Frequently Asked Questions

What do you mean by ‘Sedation’?

Sedation can be used during dental treatments to assist patients in coping with anxiety and lengthy and/or complex dental treatments. Patients can become free of fear and time appears to pass very quickly. Sedation is most commonly achieved using short acting drugs delivered continuously to the patient through a small cannula (usually) placed in the back of a hand. When undergoing such treatment, every patient is carefully monitored by a consultant anaesthetist. Sedation is NOT anaesthesia. The patient remains conscious and cooperative throughout.

Are There Side Effects To Sedation?

Once dentistry is completed and the sedation drugs stopped, most patients find their memory of the treatment is incomplete. This is normal. Indeed, this is an aspect of the procedure our patients find advantageous. Although normality returns soon after the treatment is over, all patients must remain in the care of a responsible adult for 24hrs following treatment. It must be remembered that these drugs can “play tricks on the mind”. They have effects which can continue once the pain-suppression aspect of the sedative has worn off. Patients should refrain from any activity which requires a sense of judgement or responsibility during this time.

What are dental implants?

A dental implant is a titanium metal rod which is placed into the jawbone. It is used to support one or more false teeth. In practice, both the false teeth and their supporting rod are known as ‘implants’.

Are implants safe? How long will they last?

Implants are a well-established, tried-and-tested treatment. 90 per cent of modern implants last for at least 15 years.

I have some of my own teeth. Can I still have implants?

Yes. You can have any number of teeth replaced with implants – from one single tooth to a complete set.

Can implants always be used to replace missing teeth?

It depends on the state of the bone in your jaw. Your dentist will arrange for a number of special tests to assess the amount of bone still there. If there is not enough, or if it isn’t healthy enough, it may not be possible to place implants without grafting bone into the area first.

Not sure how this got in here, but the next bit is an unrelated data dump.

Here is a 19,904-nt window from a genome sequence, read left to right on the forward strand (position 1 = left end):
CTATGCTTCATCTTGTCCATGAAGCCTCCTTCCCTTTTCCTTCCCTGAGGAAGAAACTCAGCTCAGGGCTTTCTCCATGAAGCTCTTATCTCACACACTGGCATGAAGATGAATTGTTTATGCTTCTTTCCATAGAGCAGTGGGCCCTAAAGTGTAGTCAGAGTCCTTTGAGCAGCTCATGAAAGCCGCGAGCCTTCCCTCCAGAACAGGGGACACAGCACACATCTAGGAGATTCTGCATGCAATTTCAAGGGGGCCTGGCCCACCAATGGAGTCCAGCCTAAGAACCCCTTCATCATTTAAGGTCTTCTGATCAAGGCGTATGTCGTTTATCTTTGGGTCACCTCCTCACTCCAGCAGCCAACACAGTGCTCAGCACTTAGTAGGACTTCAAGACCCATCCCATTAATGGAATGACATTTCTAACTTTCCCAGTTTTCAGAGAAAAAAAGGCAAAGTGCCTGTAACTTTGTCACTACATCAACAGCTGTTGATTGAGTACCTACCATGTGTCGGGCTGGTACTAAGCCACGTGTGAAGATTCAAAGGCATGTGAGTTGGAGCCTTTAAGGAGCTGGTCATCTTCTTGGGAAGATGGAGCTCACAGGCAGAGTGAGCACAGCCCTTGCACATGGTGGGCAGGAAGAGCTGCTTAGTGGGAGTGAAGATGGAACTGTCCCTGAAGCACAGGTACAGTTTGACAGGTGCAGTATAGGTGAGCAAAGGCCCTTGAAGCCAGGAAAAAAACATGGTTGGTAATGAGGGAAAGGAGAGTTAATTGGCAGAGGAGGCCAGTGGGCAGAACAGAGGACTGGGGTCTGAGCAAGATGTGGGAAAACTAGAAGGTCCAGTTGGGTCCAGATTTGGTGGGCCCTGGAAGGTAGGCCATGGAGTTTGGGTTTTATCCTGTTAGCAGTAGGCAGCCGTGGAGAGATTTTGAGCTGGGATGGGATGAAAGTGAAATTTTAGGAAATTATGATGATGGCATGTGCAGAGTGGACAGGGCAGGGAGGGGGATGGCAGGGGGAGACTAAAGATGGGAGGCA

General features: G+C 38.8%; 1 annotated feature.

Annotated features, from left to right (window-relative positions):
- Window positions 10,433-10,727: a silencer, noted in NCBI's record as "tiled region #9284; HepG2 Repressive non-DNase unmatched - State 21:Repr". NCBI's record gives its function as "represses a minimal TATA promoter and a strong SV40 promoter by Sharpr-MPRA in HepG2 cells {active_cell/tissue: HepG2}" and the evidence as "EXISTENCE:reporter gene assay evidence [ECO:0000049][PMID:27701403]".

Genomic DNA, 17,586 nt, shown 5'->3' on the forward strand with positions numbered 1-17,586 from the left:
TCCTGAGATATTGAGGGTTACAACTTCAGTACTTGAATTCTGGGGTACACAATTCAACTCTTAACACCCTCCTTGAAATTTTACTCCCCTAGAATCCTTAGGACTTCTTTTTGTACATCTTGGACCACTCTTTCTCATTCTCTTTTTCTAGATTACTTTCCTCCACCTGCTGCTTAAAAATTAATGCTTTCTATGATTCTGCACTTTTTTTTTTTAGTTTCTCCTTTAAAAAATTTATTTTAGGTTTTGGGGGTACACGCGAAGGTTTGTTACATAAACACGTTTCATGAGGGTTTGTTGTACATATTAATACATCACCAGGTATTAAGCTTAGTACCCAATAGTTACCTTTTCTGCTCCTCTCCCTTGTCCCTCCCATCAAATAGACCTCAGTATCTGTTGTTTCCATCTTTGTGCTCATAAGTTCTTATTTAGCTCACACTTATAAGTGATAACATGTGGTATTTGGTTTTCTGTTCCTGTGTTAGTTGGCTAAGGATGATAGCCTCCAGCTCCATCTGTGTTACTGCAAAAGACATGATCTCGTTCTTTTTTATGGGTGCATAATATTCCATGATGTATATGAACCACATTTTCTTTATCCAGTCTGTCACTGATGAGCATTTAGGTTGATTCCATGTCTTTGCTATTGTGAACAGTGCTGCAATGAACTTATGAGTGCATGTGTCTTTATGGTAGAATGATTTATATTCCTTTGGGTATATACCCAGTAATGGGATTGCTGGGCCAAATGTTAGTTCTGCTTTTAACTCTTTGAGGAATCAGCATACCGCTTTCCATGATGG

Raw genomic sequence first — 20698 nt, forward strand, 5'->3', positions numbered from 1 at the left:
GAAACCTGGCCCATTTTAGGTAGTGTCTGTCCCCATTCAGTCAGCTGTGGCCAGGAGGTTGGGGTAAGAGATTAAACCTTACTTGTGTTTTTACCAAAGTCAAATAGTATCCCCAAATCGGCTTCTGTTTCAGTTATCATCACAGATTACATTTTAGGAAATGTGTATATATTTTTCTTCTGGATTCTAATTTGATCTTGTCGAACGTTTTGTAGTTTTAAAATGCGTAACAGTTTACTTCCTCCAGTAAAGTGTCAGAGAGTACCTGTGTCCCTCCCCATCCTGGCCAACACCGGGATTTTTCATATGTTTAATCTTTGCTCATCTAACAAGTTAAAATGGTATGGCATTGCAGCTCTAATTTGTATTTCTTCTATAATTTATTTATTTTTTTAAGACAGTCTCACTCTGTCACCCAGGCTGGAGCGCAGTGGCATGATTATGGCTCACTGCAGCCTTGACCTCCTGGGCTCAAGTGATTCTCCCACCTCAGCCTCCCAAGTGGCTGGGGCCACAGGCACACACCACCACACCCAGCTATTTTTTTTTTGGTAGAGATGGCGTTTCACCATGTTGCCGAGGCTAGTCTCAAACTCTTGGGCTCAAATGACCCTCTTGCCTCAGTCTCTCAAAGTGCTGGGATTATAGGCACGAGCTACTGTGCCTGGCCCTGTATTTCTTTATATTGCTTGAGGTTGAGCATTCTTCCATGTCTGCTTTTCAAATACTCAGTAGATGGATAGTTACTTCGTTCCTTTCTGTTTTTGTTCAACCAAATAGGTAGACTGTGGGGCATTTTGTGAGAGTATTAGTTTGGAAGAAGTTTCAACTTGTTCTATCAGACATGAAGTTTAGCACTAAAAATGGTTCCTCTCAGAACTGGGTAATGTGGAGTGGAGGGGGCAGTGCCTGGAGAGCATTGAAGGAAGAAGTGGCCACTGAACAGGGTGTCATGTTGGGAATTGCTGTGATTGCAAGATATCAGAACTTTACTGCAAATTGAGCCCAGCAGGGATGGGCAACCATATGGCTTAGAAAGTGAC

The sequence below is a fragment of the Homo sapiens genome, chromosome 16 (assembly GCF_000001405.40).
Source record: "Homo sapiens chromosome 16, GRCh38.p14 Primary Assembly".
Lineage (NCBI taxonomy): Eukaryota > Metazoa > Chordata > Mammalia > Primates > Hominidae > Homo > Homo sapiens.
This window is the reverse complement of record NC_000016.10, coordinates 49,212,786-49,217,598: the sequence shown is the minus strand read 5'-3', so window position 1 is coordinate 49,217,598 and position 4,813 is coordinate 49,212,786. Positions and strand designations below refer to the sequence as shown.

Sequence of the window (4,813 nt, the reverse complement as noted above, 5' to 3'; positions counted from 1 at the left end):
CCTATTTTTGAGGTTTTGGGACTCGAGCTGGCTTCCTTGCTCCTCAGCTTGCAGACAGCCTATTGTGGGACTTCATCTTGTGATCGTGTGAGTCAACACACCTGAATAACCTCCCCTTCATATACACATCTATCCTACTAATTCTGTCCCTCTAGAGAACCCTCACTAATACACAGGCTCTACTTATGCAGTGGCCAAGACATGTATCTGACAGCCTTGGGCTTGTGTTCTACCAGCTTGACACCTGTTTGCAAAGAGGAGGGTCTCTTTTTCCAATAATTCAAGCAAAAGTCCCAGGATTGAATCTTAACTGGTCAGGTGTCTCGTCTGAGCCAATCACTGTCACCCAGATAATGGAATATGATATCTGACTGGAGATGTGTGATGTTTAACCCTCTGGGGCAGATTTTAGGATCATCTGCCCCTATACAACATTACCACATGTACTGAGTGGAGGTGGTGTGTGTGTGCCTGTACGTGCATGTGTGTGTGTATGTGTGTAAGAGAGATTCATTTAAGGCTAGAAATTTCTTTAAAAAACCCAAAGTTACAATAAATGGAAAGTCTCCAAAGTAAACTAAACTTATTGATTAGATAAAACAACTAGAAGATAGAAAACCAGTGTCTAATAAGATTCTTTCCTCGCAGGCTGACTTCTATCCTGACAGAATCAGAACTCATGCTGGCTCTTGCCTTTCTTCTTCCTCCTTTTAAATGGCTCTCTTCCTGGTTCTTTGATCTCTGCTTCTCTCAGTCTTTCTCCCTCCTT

Do implants hurt?

Placing the implants requires a small operation. This can be carried out under local anaesthetic with sedation or with a general anaesthetic. You will not feel any pain at the time, but you may feel some discomfort during the week following the surgery. This is usually due to having stitches in place, and the normal healing process.

Can I have the new teeth straight away?

Yes. We can often attach teeth to the implants immediately. However if the bone is not quite dense enough, it is sometimes prudent to allow implants to integrate with bone for several months before they are “loaded”. If this is the case, a temporary restoration or a denture can be worn throughout this period.

How long does treatment take?

Treatment times can vary on an individual basis. The ideal patient could expect to have implants placed and a restoration fitted to them at the same visit. If however bone quantity and quality is not favourable then the final result will take longer to achieve. The dentist’s at Dream Implant Clinic will be able to give you a treatment timetable following your assessment.

If I had gum disease when I had my own teeth, will I get it with the teeth attached to the implants?

Yes, if you don’t care for them well enough. If you keep them clean, and don’t smoke, then you should not have any problems.

Can I take the teeth out if they are fixed to implants?

Most artificial teeth attached to implants can only be placed and removed by the dentist. However, if you have complete dentures fixed to the implants by attachments, then you’ll be able to take them out for cleaning.

Do the implants show?

Your dentist will make sure that the implants won’t show during all normal movements of the mouth and lips. You will need to be able to see them, so that you can clean them properly.

Are the teeth difficult to clean?

Cleaning around the teeth attached to the implants is no more difficult than cleaning natural teeth. However, there may be areas that give you problems and you’ll be shown methods to help.

Do I have an implant for each missing tooth?

No, unless you’re only having a single tooth replaced. Normally, four or more implants are used to replace all the teeth in one jaw, as each implant can usually support several teeth.

What if I get hit in the face?

Implants and the teeth they support can be damaged by an accident in the same way that natural teeth can. However, if the false teeth are damaged and the remnants are left in the bone then they may be more difficult to remove than natural teeth would be. After healing, new false teeth can then be placed alongside the fragments.

What happens if the implant does not bond (integrate) with the bone?

This happens very rarely. If the implant becomes loose during the healing period or just after, then it is easily removed and healing takes place in the normal way. Once the jaw has healed, another implant can be placed there. Or, the dentist can make a bridge, using the implanted false teeth that have ‘taken’.

What about alternative solutions?

An implant to replace a single tooth avoids the need to cut down the teeth either side for crowns to support a bridge. Normal dentures often mean you can’t eat or speak well, due to the dentures moving about. But teeth attached to an implant don’t cause this problem.

Further information on dental implants and anaesthetics: